The bottom line is that it will depend on your goals and what you really want and how much you are willing to gamble. Do you want a headache to handle by yourself or have a headache handled by someone competent? If someone competent handles it, will you be hands-off and allow that person to do whatever it takes or will you want to micro-manage each step of every process?

A question you might want to ask is if the property is generating enough cash or breaking even so you are still getting rental property deductions and tax breaks, would you still want to sell it and trade for no deductions and tax benefits and no additional cash? Also, once you have listed a property as an asset to your name, this will affect your debt-to-income ratio and your reserves to qualify for traditional financing of your primary residence. There are also other factors in the loan underwriting and your finances which will take another couple hours to explain. Only experience can tell you all of this. Investing in real estate is not for everyone is more than simply buying real estate and get it rented. There are other dynamics involved, such as tenant rights, maintenance issues, eviction possibilities, mitigating your losses, contractor issues, etc. and how much time you could devote to babysit everyone in every part of this process.

This is mostly a numbers game and based on factors which you might not foresee and might not have control over. If you decide you need more control on the pricing and "need" to have a certain dollar amount or you cannot float, then you probably should stay away from having a rental property, otherwise, regardless of any favorable factors (i.e., top of the market rent, top-notch your property manager, etc.), you would likely remain dissatisfied and panicked.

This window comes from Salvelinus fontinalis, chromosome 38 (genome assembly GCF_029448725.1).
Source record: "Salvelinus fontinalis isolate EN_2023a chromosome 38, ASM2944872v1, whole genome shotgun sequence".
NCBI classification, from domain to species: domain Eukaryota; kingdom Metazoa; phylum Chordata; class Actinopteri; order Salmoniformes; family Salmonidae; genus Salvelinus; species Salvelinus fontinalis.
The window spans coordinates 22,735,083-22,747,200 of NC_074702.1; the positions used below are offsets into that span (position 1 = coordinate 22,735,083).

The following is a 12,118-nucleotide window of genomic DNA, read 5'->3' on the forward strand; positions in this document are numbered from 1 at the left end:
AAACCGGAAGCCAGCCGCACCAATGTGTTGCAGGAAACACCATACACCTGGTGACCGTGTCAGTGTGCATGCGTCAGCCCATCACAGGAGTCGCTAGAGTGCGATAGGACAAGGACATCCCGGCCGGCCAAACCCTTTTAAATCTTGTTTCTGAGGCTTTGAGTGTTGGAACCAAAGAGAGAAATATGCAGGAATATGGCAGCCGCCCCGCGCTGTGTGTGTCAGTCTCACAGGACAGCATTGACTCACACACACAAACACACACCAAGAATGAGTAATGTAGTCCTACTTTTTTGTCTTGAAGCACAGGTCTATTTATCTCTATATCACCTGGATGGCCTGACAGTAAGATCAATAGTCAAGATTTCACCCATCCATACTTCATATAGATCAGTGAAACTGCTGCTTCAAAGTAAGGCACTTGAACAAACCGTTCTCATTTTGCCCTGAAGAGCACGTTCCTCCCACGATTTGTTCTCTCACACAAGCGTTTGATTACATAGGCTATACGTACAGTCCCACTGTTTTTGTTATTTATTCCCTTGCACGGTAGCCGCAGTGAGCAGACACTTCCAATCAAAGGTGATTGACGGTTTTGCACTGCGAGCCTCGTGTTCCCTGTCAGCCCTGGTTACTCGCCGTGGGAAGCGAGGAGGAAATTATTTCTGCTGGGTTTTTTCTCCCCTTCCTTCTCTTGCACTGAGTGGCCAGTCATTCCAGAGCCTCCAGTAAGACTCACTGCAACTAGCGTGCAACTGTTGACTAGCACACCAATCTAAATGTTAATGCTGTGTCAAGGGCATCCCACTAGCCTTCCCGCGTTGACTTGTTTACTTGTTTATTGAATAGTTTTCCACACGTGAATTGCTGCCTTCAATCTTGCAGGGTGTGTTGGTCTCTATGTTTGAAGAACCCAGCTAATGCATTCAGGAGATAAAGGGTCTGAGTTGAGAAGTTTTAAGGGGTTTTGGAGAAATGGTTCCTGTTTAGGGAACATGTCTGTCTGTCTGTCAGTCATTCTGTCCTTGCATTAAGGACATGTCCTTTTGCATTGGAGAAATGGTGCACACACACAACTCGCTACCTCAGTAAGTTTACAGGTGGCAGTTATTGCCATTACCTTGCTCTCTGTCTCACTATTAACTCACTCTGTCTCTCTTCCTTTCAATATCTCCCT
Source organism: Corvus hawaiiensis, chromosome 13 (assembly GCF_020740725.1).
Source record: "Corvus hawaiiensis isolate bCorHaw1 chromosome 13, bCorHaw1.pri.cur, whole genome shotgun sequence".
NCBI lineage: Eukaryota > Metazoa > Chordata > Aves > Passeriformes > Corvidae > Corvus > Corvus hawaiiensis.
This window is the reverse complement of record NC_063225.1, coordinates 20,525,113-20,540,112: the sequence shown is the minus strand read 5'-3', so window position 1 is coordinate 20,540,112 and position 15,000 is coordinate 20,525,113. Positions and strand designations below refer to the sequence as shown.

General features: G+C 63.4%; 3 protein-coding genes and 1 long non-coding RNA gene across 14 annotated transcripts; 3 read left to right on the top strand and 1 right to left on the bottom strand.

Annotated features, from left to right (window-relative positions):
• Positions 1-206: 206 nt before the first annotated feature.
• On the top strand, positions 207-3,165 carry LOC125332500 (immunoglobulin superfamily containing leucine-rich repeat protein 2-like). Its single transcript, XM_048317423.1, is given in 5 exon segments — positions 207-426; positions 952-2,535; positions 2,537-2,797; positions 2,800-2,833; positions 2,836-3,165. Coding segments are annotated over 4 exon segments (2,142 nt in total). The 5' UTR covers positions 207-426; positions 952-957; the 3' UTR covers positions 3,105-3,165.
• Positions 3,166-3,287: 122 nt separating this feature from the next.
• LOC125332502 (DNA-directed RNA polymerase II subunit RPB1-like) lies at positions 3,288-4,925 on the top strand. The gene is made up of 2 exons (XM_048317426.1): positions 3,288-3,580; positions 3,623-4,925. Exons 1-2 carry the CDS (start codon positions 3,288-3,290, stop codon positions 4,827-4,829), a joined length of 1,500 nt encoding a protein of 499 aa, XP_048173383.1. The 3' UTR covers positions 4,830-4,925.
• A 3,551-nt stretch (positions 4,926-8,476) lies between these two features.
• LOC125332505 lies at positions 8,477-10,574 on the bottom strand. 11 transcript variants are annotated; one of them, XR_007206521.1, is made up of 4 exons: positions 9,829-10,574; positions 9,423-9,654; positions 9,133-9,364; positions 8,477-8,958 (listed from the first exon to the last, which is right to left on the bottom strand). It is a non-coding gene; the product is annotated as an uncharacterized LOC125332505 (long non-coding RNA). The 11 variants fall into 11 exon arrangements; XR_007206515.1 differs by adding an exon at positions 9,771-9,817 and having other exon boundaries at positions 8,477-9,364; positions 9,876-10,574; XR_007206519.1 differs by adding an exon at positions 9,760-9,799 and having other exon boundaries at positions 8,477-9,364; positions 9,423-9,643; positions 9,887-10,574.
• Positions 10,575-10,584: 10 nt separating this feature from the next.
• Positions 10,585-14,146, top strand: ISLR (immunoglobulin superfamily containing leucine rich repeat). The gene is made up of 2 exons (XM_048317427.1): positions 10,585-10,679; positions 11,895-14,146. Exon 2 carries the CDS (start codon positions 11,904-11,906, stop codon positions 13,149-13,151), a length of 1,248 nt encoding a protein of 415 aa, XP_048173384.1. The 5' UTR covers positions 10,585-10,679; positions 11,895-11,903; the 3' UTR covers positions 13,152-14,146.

On a side note, how much (in dollars) do you have as a downpayment? We might be able to structure a purchase that could meet your goals of having a personal residence and a rental home. There are also other ways to purchase which do not affect your first time homeownership status to qualify you for first time home buyer programs and other incentives.
0 votes
Jay Palmquist, , Menifee, CA
Mon Jul 29, 2013
If this is going to be an investment property, it will be wiser to buy the house that more people will want when it comes time to rent, or sell. There are fewer buyers/renters for a 2500 sqft house, compared with a 2000 sqft house.

You might consider using FHA owner/occupied financing on a bread and butter house, that you can later rent out. The down payments and qualifying requirements are way lower. It won't require 20% down.

Maybe you could end up buying two or three houses this way, instead of one. You will actually need to live in each of these houses for a while, but this is a common, and efficient way to establish a cash-flowing portfolio of income properties without having to scrape up 20%-30% down payments to qualify for conventional financing.

Hope that helps.
0 votes
Search Advice
Ask our community a question
Home Buying in Menifee Zip Codes

Email me when…

Learn more